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Noel F. Fanning, Robert A. Willinsky, and Karel G. terBrugge


Symptomatic local inflammation, aseptic meningitis, and hydrocephalus are reported in a group of patients treated with second generation/modified platinum coils. The purpose of this study was to define the frequency and determinants of magnetic resonance (MR) imaging findings of aneurysm wall enhancement, perianeurysmal edema, and hydrocephalus in a cohort of coil-embolized intradural cerebral aneurysms treated with bare platinum or modified platinum coils (Matrix or HydroCoils).


The authors retrospectively reviewed 359 Gd-enhanced MR follow-up studies of 181 treated aneurysms (125 ruptured) for mural enhancement. Univariate and multivariate logistic regression analyses were used to define mural enhancement associations with demographic, clinical, angiographic, treatment, and follow-up data. Embolization-related edema and hydrocephalus were defined in 95 MR imaging studies of 56 unruptured aneurysms.


Asymptomatic wall enhancement was observed in lesions treated with all coil types, occurring in 21 (18.6%) of 113 bare platinum coil–treated aneurysms. Independent associations were HydroCoil treatment (odds ratio [OR] 9.75, 95% confidence interval [CI] 3.45–30.75) and increasing aneurysm size (OR 3.58, 95% CI 1.99–6.95). Five (8.9%) unruptured aneurysms had asymptomatic de novo edema, and 3 (5.3%) demonstrated hydrocephalus; all had been treated with HydroCoils. Hydrocephalus presentation was delayed (8–31 months) and symptomatic in 2 patients.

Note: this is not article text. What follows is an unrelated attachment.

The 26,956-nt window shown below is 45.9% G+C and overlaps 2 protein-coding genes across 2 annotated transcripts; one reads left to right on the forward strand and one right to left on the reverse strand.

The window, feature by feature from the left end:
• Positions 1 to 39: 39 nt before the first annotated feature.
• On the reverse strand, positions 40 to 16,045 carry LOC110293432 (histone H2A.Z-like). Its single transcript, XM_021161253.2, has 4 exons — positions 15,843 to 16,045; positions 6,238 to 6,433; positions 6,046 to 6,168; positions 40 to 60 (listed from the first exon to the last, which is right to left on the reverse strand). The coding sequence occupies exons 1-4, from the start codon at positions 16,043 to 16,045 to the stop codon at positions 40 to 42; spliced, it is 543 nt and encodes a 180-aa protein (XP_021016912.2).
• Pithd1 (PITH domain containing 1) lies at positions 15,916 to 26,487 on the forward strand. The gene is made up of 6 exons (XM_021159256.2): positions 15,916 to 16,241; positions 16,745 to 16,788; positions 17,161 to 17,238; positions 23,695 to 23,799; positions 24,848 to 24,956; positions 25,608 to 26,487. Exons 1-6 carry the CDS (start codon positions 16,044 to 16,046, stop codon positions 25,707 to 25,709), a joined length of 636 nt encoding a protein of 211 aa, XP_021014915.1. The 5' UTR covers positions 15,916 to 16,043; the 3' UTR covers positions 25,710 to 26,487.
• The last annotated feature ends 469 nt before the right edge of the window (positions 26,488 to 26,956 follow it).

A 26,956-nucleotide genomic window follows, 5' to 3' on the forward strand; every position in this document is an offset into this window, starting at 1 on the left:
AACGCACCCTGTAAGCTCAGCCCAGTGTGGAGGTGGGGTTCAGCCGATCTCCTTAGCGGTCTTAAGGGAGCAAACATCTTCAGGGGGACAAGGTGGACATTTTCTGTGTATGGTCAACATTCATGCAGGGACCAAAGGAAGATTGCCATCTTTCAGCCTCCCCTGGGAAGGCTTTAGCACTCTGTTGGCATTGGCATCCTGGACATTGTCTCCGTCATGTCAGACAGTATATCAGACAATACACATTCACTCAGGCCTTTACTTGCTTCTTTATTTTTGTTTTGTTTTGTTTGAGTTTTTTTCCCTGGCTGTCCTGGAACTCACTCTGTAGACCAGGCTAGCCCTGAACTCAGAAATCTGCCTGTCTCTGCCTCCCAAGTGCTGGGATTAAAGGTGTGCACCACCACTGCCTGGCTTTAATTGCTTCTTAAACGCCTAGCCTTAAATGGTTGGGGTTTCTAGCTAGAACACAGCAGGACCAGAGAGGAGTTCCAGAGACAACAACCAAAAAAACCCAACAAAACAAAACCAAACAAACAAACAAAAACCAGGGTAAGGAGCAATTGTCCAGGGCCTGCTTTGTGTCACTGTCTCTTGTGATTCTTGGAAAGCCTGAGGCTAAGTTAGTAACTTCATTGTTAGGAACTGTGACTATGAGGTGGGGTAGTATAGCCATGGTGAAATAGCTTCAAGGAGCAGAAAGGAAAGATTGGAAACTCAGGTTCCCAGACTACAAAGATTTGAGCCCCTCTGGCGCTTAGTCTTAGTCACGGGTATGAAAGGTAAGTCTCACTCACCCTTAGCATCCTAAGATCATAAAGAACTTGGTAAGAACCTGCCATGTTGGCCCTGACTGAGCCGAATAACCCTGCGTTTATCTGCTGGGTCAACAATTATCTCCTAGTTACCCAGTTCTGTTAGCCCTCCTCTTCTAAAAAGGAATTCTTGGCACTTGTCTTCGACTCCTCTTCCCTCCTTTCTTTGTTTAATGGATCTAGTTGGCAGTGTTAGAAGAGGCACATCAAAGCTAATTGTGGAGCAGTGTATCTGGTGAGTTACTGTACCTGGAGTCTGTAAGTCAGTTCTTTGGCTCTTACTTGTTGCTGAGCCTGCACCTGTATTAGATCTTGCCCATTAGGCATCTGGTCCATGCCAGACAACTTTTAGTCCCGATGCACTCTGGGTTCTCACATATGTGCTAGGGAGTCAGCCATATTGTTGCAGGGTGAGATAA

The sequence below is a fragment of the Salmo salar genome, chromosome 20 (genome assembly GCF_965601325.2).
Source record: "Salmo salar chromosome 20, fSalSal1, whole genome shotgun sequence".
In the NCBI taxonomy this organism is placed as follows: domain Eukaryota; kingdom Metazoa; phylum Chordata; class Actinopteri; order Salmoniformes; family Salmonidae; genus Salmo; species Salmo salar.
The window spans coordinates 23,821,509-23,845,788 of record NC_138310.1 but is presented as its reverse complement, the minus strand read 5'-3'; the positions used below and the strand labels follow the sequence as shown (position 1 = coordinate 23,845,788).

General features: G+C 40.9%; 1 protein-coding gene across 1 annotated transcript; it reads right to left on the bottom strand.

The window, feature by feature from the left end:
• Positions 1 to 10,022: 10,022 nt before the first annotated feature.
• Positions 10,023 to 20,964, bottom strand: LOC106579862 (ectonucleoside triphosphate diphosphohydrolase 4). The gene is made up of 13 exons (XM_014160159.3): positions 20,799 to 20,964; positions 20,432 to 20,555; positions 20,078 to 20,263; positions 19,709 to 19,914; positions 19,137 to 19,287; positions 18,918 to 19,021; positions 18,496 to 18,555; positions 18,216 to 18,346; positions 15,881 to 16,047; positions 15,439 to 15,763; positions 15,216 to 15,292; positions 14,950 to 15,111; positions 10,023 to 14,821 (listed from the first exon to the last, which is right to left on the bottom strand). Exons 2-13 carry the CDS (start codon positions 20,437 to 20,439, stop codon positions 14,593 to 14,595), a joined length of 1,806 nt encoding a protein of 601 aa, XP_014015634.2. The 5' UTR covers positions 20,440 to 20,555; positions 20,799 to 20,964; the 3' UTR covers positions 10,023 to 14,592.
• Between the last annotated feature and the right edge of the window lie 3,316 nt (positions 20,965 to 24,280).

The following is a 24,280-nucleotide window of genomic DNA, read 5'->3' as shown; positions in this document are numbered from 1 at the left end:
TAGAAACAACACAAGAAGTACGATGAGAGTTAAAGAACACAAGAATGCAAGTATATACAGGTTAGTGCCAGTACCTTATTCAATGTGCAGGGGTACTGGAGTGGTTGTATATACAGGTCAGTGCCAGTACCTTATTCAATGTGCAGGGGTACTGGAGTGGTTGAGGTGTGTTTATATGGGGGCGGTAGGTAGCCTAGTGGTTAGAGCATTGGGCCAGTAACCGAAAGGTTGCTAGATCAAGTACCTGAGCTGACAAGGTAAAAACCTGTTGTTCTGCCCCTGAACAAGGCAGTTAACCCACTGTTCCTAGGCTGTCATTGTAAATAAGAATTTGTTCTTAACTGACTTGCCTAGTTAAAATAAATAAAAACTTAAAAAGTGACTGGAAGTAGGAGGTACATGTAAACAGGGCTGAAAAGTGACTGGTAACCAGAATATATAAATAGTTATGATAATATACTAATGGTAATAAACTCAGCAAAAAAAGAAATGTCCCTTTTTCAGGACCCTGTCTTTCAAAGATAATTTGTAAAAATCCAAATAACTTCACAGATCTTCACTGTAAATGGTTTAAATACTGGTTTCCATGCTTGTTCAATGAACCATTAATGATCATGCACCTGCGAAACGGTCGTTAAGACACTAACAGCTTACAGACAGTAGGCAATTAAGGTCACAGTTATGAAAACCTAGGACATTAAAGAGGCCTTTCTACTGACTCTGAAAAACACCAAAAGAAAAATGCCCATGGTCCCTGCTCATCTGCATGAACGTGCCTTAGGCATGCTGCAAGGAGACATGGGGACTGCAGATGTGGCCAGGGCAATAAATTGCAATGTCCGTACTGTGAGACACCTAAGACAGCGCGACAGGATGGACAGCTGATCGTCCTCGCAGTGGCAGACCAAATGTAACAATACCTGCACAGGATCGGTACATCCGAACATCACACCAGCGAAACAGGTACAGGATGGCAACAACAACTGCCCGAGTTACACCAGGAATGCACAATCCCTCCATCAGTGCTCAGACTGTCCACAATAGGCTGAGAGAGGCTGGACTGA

Asymptomatic aneurysm wall enhancement occurred in 18.6% of embolizations performed with bare platinum coils, and probably represents a normal healing response. Perimural edema and hydrocephalus were observed only in patients treated with HydroCoils, but have been reported in patients treated with other modified platinum coils. These symptoms appear to represent an exaggerated inflammatory response during aneurysm healing. Increased vigilance for delayed hydrocephalus is required. Judicious clinical use of modified platinum coils is warranted until results of randomized trials are published.

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J. Marc C. Van Dijk, Karel G. TerBrugge, Robert A. Willinsky, and M. Christopher Wallace

Object. Dural arteriovenous fistulas (AVFs) are a well-known pathoanatomical and clinical entity. Excluding bilateral involvement of the cavernous sinus, multiple dural AVFs are rare, with isolated reports in the literature. The additional risk associated with multiplicity is unknown, although it has been claimed that there is a greater risk of hemorrhage at presentation. In a group of 284 patients with dural AVFs consecutively treated at a single center, the occurrence of multiplicity is investigated and its risk factors for hemorrhage are identified.

Methods. Among the 284 patients with both cranial and spinal dural AVFs, 20 patients with multiple fistulas were found. Nineteen (8.1%) of 235 patients with cranial AVFs had multiple cranial fistulas, and one (2%) of 49 patients with spinal AVFs harbored two spinal fistulas. Twelve patients were found to have a lesion at two separate sites, seven patients had them at three locations, and one patient had four fistulas, each at a different site.